Besides the general articles of the Constitution specific legal arrangements have been made over the last three decades to set up and protect the educational and social rights of people with disabilities. An initial step was taken in 1971 with the "Regulation for Employment of Disabled" stating the possibility of working, under the condition of losing one's working ability between a minimum of 40% to a maximum of 70%. The people covered by this regulation are accepted as being disabled and will have access to the right to work accordingly (Özsoy, 1983). The ethical question is by whom and how will the loss of an ordinary person's abilities be measured in percentages. Even today, there is no psychometric instrument available that can measure loss in terms of percentages. In 1983, "Law for Children in Need of Special Education" was passed in which, 4-18 year old children with special educational needs were defined as:
One, who can not benefit from the normal education services due to abnormal differences in the physical, psychological, mental, emotional, social and health characteristics and situation.(Özsoy, 1983, p.193)
This law is contradictory with article 42 of the Turkish Constitution stating equal educational rights to all citizens. Abilities of individuals should not be expected to fit into the set pattern of education, on the contrary education should be tailored to meet individual needs and abilities. A more recent law passed by the Bureau of Social Services and Child Protection under direct supervision of the Prime Ministry described "handicapped in need" as:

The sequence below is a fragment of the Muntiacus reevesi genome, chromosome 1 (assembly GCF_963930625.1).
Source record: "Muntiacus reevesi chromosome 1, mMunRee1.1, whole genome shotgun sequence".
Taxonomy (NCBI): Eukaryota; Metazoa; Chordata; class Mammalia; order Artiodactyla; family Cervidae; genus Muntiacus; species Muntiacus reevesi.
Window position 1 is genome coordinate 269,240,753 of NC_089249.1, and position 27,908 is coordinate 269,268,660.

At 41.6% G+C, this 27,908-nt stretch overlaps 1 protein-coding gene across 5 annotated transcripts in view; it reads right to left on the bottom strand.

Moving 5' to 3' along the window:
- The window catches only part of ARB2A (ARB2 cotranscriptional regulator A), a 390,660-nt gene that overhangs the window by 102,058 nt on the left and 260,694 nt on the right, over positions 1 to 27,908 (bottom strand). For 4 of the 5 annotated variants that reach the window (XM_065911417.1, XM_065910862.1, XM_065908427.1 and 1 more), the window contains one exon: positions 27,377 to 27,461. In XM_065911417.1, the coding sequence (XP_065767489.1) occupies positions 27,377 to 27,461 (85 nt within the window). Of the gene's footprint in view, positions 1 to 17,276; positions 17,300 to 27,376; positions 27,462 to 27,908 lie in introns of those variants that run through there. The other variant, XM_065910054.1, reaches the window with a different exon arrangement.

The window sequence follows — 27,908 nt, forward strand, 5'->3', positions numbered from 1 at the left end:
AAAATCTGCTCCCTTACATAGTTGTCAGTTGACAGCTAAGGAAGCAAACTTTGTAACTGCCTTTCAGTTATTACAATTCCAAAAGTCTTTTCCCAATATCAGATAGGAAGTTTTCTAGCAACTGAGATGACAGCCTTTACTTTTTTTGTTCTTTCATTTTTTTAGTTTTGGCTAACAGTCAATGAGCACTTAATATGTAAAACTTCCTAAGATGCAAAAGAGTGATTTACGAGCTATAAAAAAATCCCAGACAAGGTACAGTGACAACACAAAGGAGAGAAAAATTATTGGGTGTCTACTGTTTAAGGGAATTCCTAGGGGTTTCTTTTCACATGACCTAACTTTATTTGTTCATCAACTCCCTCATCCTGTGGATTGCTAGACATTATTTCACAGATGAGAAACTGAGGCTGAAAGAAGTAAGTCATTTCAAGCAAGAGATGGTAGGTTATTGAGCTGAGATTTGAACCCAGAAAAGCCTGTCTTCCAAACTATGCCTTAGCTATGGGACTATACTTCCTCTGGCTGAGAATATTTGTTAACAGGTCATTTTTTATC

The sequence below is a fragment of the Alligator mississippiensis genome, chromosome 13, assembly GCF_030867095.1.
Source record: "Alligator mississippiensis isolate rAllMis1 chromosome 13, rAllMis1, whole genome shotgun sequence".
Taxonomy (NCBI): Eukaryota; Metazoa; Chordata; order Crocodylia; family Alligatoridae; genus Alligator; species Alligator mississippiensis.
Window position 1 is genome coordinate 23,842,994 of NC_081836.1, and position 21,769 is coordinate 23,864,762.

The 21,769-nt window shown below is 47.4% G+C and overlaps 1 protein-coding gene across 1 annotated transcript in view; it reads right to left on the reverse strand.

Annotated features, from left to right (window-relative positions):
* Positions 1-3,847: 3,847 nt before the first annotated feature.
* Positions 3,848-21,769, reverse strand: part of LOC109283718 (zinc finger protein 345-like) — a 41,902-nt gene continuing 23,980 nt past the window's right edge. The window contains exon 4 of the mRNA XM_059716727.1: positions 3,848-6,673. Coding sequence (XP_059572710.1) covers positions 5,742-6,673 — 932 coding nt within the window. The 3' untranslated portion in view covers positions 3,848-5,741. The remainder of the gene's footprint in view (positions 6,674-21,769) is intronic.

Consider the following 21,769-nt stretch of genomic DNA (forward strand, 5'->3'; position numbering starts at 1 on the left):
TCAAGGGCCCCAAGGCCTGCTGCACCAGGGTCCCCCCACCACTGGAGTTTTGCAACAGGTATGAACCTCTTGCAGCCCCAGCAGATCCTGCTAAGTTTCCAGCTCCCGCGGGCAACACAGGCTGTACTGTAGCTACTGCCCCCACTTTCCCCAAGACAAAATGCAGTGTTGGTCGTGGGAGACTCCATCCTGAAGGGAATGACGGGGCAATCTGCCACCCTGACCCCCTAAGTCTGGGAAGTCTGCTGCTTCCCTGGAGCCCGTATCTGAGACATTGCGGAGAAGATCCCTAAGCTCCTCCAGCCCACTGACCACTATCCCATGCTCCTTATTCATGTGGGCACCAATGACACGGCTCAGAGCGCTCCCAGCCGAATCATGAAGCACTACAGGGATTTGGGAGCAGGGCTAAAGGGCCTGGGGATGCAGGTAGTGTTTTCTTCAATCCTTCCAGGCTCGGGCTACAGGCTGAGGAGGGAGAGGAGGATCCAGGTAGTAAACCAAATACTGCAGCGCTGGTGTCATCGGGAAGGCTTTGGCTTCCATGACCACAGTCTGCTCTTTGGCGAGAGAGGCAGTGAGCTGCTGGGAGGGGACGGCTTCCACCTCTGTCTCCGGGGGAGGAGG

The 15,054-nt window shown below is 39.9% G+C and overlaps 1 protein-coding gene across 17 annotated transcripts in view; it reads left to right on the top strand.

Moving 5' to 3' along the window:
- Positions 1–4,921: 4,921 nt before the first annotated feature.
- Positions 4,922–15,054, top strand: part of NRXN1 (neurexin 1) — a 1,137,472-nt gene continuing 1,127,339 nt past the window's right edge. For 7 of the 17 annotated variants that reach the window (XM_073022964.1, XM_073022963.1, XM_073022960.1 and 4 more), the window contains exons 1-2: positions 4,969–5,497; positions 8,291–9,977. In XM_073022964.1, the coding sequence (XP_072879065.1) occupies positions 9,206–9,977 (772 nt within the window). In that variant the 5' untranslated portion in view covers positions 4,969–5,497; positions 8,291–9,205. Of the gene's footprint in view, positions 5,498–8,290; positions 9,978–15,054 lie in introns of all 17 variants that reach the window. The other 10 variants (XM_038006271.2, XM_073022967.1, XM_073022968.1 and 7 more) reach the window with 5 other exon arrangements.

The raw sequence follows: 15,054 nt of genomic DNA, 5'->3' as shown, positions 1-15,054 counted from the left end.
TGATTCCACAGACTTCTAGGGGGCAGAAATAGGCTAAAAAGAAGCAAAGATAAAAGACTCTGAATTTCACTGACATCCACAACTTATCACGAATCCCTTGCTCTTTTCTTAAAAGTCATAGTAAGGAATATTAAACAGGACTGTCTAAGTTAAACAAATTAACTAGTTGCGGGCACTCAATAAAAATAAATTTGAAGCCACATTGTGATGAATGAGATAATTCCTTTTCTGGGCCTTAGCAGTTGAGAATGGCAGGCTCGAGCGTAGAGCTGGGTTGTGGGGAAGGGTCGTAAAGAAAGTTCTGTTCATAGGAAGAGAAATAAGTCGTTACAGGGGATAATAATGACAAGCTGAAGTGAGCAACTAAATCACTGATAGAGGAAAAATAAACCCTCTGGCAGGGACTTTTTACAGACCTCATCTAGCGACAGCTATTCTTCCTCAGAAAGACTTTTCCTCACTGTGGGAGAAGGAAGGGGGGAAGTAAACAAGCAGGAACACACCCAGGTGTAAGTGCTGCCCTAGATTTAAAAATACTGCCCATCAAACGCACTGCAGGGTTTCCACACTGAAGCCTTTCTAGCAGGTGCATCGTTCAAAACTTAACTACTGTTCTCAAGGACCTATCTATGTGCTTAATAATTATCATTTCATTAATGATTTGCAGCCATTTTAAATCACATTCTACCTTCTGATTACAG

One who can not adapt to the requirements of the normal life due to an organ loss resulting in a degree of function loss in the physical, mental and psychological characteristics; and therefore is in need of protection, help and nurturing. (Ölçen & Ölçen, 1991)
The latest legal arrangement was made and announced in the Governmental Newspaper in 1994, stating disabled children between the ages of 3 to 21 with an official statement of their disability to be eligible of receiving monthly "Educational Support Grant" from the Government. Yet, this Grant encompasses only children born to families with social security. Therefore, families having other types of security can not benefit from this legislation. The Grant is a limited amount of money in comparison to the monthly educational costs of disabled children. Still, this legislation is a step taken towards supporting disabled families' economic well-being.
Apart from the articles of the Turkish Constitution and the specific legal arrangements for disabled citizens there is one law in Turkish history that should be mentioned. The "Basic Law of National Education" passed in 1973 cites principles of the national education as: universality and equality, equality of opportunities, co-education, orientation, consideration of both needs and abilities of the individual and society, right to education by all, continuity, providing education at all places and under all circumstances, scientific methods, planning, and involvement of the family in school management (Government of Turkey-UNICEF, 1991). This list of principles of the law state powerful promises to all citizens without differentiation in abilities.